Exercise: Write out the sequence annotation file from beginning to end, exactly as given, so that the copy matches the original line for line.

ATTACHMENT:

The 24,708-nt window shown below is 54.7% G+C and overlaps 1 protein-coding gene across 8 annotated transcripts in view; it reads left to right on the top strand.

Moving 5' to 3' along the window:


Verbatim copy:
The 24,708-nt window shown below is 54.7% G+C and overlaps 1 protein-coding gene across 8 annotated transcripts in view; it reads left to right on the top strand.

Moving 5' to 3' along the window: